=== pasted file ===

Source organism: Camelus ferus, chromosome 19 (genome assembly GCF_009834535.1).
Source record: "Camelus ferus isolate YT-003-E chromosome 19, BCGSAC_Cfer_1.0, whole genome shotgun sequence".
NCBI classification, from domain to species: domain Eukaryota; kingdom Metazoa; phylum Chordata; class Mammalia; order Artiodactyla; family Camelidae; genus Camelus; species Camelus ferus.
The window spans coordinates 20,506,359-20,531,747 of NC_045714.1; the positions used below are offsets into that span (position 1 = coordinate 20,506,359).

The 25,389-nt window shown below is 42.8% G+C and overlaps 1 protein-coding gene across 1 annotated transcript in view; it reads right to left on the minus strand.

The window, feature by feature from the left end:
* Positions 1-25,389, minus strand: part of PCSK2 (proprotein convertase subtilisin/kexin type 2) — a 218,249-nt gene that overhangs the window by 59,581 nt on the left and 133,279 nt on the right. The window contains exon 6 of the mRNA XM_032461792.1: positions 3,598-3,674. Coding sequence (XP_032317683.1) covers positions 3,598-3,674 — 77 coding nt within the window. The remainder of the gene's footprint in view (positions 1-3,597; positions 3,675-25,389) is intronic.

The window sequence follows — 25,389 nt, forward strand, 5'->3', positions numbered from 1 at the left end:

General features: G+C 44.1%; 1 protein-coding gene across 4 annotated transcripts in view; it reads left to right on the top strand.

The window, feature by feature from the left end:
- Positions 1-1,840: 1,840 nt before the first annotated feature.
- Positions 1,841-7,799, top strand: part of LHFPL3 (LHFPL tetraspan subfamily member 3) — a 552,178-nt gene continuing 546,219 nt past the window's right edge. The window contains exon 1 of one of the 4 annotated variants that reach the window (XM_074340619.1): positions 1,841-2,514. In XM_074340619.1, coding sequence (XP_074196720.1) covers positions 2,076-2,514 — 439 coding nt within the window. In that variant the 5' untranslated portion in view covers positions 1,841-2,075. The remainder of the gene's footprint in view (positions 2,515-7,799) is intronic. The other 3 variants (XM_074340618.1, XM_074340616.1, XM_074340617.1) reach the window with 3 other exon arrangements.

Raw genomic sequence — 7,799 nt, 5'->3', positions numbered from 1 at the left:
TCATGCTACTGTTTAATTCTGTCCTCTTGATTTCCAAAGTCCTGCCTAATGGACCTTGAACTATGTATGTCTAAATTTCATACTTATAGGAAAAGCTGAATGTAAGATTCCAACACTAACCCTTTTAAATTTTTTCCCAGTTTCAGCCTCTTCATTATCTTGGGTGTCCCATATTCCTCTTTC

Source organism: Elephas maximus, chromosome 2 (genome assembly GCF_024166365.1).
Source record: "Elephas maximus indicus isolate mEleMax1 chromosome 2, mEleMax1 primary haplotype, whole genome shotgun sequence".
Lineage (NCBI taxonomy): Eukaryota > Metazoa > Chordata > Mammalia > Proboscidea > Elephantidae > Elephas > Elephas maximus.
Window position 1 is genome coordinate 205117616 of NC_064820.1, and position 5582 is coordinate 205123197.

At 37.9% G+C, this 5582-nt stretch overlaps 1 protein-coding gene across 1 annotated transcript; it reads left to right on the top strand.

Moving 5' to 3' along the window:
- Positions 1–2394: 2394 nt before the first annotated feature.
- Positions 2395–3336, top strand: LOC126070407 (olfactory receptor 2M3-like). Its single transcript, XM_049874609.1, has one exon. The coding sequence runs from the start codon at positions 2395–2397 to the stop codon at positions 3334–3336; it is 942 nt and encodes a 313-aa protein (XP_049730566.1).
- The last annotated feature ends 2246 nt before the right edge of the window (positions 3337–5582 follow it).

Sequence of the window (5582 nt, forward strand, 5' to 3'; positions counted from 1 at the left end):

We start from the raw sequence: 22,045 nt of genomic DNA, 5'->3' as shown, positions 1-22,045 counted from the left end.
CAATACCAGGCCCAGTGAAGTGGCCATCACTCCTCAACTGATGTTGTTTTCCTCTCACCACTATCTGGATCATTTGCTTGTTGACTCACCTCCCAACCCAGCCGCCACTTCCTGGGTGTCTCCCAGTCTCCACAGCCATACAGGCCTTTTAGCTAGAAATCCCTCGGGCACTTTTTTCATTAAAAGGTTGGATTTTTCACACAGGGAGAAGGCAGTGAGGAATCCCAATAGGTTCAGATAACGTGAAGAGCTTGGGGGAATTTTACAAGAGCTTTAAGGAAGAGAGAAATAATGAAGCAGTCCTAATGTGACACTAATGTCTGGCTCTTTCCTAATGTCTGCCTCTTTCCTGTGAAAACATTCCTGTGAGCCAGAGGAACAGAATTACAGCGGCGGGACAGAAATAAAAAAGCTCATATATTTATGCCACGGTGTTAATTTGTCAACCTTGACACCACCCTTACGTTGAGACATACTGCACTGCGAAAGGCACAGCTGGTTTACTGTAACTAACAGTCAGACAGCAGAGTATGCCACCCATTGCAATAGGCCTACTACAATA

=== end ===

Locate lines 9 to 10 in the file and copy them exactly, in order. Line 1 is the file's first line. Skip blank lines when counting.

General features: G+C 44.1%; 1 protein-coding gene across 4 annotated transcripts in view; it reads left to right on the top strand.

The window, feature by feature from the left end: